In a little noticed comment, Prime Minister Stephen Harper recently was reported to say:
“Dropping our tax rate has not caused the government’s corporate income tax revenues to fall, which indicates that it does in fact attract business.”
No one seems to have questioned his statement, even though it was made on the same day Canada dropped to 15th place on the World Economic Forum’s index of global competitiveness from 9th in 2009. These rankings show corporate tax rates bearing little relationship to measures of global competitiveness.
Harper’s statement puts him squarely in the company of the “Lafferites” and neo-conservatives who claim cuts to tax rates even at relatively low levels can pay for themselves by increasing economic activity and tax revenues.
The “Laffer curve” charts the relationship between tax rates and revenues. A tax rate of zero will obviously generate zero revenues while a rate of 100% also won’t generate a lot of revenue either. Revenue-maximizing tax revenues are achieved at rates somewhere between these extremes.
While all economists acknowledge this relationship exists, there’s a lot of disagreement about where the revenue maximizing rate and how steep the curves are. Progressive economists tend to agree revenue-maximizing tax rates are higher, while some neo-conservatives claim tax cuts even at low rates will increase revenues
Early advocates of these type of tax cuts argued that lower tax rates would increase economic activity and thereby revenues. However, there’s little evidence changes in tax rates, except in more extreme cases, have a major impact on real economic activity.
Advocates of tax cuts also argue that cutting taxes can generate increased revenues from income and tax shifting. Individuals and companies can shift their income between jurisdictions or between different forms of income to take advantage of lower tax rates. The Prime Minister indicated this is what he thought happening when he said Canada’s lower tax rate was attracting business, no doubt with the recently-announced takeover of Tim Horton’s and merger with Burger King on his mind.
So is it true: have tax cuts actually led to higher revenues? Can we keep our Timbits and eat them too?
Contrary to what the Prime Minister said, federal corporate tax cuts have led to a significant fall in corporate tax revenues.
As the table below shows federal corporate tax revenues rose to $35 billion in 2013/14, but this was still 17 percent below the $42.2 billion they were in 2007/8 when our economy and corporate profits were respectively 17 and 15 percent lower (in current dollars). In fact, as a share of our economy and of corporate profits, federal tax corporate tax revenues were 31 and 30 percent lower respectively last year than they were in 2007/8. That’s almost identical to the 32 percent cut in the federal corporate tax income rate from 22.1% in 2007 down to 15% from 2012 onwards (see chart and table below).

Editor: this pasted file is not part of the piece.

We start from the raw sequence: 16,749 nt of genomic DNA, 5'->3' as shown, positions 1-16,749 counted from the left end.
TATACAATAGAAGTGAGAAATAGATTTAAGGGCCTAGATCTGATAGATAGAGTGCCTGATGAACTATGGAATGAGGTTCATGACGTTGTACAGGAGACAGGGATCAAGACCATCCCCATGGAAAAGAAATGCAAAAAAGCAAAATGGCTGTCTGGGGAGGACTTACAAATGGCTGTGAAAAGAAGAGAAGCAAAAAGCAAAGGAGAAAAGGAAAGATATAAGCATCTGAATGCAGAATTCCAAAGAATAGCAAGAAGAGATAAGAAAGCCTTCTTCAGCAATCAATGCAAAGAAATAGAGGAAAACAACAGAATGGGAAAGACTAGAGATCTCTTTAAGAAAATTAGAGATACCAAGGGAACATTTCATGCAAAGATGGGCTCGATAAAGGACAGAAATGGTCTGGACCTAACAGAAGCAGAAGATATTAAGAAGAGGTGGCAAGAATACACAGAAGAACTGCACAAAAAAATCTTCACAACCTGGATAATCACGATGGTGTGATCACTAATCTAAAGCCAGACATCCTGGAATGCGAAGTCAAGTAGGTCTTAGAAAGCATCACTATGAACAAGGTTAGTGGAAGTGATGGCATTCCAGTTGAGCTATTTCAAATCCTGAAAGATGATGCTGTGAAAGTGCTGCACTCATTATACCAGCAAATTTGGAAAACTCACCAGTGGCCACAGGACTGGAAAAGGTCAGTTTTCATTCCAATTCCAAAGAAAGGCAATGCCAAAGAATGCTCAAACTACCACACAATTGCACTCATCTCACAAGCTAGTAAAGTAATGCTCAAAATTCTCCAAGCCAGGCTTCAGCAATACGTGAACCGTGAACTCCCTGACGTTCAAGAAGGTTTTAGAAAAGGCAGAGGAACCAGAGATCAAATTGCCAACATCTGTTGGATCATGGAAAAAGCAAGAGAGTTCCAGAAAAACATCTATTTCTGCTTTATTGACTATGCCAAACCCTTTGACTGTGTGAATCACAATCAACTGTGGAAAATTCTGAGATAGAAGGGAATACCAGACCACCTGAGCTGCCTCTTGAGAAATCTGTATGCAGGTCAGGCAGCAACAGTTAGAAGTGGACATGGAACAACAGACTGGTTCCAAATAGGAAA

Federal corporate tax revenues are expected to rise in coming years, but will remain well below the shares of corporate profits and the proportion of the economy they had been prior to these tax cuts.
If federal corporate tax revenues were at the same share of the economy and corporate profits as they had been just before the Harper government’s cuts, the federal government would have approximately $15 billion more in revenues. If they were at the same 21 percent share of corporate profits as they had averaged in the two decades before these cuts, the federal government would have about $25 billion more in corporate tax revenues annually. With these additional revenues, the federal deficit would have been eliminated last year and we’d have more money to fund public services.
As we have seen, there’s little credibility to the claim that corporate tax cuts are doing much to stimulate the economy with excess corporate cash at record levels and little growth in investment rates or the economy.
It’s more likely that corporate tax cuts have led to some income and tax shifting from other tax jurisdictions (such as the Tim Horton’s deal) or from personal income, which is taxed at a higher rate. These may have lessened the fall in Canada’s corporate tax revenue losses, but not by much. Even worse, this tax shifting makes the overall net impact even more negative as any revenue gains from income shifting come at the expense of even greater revenue losses elsewhere—and fuel a race to the bottom with tax cuts.
Few would dispute that corporate tax cuts increase corporate profits, elevate executive compensation and probably boost short-term shareholder returns. But to claim they pay for themselves by increasing revenues? That’s pure fiction.
As President Obama’s former chief economic advisor, Austan Goolsbee, concluded in his study of six decades of U.S. tax reform:
“The notion that governments could raise more money by cutting rates is, indeed, a glorious idea. It would permit a Pareto improvement of the most enjoyable kind. Unfortunately for all of us, the data from the historical record suggest that it is unlikely to be true at anything like today’s marginal tax rates. It seems that, for now at least, we will just have to keep paying for our tax cuts the old-fashioned way”
And if corporations pay a lower share of taxes, that means the rest of us will pay more—either through relatively higher taxes or cuts in funding for public services.
- Corporate rights masquerading as trade (again) (April 7th, 2016)
- Fiscal and Economic Record of Political Parties (October 15th, 2015)
- Canada After Harper (August 11th, 2015)
- Harper has the worst economic record in history (August 10th, 2015)
- Canada: World’s Next Superpower? Only If We Stop Relying On Temporary Foreign Workers (July 7th, 2015)